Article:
Scottish Government announces refresh of Scottish Attainment Challenge

The Scottish Government has announced a refresh of the Scottish Attainment Challenge, which will include an emphasis on schools and local authorities collaborating with youth work and other CLD partners in the community to help close the poverty-related attainment gap.

In an update to Parliament outlining plans for the next phase of the £1bn Scottish Attainment Challenge, Education Secretary Shirley-Anne Somerville confirmed £200 million of funding for the year ahead - part of the government's plan for a system-wide approach to closing the attainment gap and supporting young people's education recovery following Covid-19.

A redesigned approach to the Challenge will see funding of £43 million extended to all of Scotland’s local authorities to help tackle the attainment gap and support education recovery.

By encouraging more collaborative work across the many services which contribute to the narrowing of the gap, the new framework will aim to use education to improve outcomes for children and young people impacted by poverty - looking beyond simply pupils' results.

Key points on the new framework:

  • Schools and local authorities will be encouraged to collaborate with other services such as CLD, youth work, social work or family support to overcome barriers to learning
  • The refresh will see strengthened support for children and young people's wellbeing
  • Framework will see a shift in language to focus on achievement, i.e. wider than Nationals/Highers and inclusive of other nationally-recognised awards and certificates
  • Importance of family support and home environment on children and young people's capacity for learning will be taken into account

Commenting on the announcement, YouthLink Scotland CEO Tim Frew said: “The Scottish Attainment Challenge is vital to achieving equity in Scotland’s educational outcomes, and today’s announcement of the continuation of Attainment Scotland Funding demonstrates Scottish Government’s dedication to tackling this issue.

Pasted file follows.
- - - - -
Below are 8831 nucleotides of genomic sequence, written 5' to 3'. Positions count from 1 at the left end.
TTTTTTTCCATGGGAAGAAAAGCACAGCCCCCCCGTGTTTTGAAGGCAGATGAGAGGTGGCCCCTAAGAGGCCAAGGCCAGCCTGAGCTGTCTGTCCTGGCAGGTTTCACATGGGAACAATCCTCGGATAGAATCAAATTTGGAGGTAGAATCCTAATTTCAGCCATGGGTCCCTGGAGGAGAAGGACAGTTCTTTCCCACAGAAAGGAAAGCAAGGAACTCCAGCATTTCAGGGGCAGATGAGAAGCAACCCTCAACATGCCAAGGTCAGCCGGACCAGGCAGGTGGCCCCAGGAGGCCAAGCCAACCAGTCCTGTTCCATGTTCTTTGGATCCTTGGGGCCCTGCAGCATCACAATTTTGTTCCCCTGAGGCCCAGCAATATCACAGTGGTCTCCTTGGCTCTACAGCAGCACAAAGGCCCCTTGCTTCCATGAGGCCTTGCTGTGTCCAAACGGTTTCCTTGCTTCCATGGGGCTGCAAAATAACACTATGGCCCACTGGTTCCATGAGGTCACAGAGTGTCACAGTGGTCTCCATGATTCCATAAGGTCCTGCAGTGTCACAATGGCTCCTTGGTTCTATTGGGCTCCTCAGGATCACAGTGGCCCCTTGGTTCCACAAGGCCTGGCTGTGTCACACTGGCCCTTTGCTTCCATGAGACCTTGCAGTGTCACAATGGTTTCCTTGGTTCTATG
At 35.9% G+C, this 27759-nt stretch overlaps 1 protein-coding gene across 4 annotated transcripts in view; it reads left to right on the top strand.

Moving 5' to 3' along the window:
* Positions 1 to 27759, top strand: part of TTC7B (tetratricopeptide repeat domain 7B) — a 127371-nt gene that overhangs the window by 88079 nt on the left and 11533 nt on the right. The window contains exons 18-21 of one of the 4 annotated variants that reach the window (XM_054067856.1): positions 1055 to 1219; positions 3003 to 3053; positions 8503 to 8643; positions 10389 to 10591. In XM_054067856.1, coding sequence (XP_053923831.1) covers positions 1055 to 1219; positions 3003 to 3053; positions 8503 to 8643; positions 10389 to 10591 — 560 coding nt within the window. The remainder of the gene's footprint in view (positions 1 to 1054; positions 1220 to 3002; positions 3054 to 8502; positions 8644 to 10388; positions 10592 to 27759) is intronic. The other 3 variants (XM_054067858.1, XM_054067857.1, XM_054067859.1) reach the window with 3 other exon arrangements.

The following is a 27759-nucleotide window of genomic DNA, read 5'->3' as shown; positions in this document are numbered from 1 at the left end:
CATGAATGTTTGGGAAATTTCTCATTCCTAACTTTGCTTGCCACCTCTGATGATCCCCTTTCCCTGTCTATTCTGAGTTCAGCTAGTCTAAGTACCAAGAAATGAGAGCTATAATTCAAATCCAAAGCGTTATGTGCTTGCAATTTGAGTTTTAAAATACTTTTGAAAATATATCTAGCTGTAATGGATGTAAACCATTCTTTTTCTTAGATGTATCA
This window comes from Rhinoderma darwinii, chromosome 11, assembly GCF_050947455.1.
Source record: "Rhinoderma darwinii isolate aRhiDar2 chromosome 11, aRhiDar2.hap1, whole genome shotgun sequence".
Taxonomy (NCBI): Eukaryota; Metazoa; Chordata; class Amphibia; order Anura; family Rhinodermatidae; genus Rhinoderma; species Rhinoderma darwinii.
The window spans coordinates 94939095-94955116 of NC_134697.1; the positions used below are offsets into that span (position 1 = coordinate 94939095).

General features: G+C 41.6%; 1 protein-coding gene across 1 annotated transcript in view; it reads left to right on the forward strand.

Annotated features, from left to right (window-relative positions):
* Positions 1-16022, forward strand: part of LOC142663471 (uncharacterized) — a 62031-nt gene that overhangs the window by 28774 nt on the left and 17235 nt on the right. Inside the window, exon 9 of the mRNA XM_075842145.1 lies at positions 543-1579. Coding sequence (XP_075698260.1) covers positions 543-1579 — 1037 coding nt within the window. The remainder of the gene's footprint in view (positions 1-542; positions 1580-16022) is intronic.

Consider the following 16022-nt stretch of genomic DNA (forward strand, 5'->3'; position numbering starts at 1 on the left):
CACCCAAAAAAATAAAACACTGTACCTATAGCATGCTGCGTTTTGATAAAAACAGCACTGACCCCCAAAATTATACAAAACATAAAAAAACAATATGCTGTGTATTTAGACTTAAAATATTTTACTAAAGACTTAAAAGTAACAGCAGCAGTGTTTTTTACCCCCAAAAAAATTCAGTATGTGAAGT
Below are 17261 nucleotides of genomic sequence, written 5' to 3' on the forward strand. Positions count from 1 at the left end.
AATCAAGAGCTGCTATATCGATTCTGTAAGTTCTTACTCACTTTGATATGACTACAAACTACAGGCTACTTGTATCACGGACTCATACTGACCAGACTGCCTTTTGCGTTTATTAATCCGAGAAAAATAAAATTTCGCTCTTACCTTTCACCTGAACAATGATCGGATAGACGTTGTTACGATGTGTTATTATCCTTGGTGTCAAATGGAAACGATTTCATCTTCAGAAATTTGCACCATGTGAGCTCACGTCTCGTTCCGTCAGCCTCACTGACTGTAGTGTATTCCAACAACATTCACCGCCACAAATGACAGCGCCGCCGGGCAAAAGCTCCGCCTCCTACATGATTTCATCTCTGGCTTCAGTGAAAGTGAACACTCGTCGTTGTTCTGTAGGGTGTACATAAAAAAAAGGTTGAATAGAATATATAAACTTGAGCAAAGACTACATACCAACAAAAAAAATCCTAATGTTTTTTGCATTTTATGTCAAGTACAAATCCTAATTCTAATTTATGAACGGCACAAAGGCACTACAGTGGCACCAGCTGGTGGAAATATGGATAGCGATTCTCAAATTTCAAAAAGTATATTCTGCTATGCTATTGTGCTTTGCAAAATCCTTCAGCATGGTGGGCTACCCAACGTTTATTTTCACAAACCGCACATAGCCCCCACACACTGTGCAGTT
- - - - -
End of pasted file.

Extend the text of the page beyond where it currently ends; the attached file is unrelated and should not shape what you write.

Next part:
"Youth work has demonstrated throughout the pandemic that it has a vital role to play in this process by addressing food insecurity, engaging young people in learning, supporting transitions, and tackling loss of learning.

"The Youth Work Education Recovery Fund has meant youth work and educational partners could deliver effective, innovative and evidence-driven approaches to achieving equity and address the poverty-related attainment gap. Meanwhile, the Outdoor Education Recovery Fund is helping to provide high quality outdoor educational experiences to support young people’s recovery.

"By continuing to work within schools and providing a bridging link to services in the community, youth work has a vital role to play in a whole education system approach to support our most vulnerable learners, and we look forward to continuing our work with Scottish Government and key partners to help close Scotland’s poverty-related attainment gap.” 

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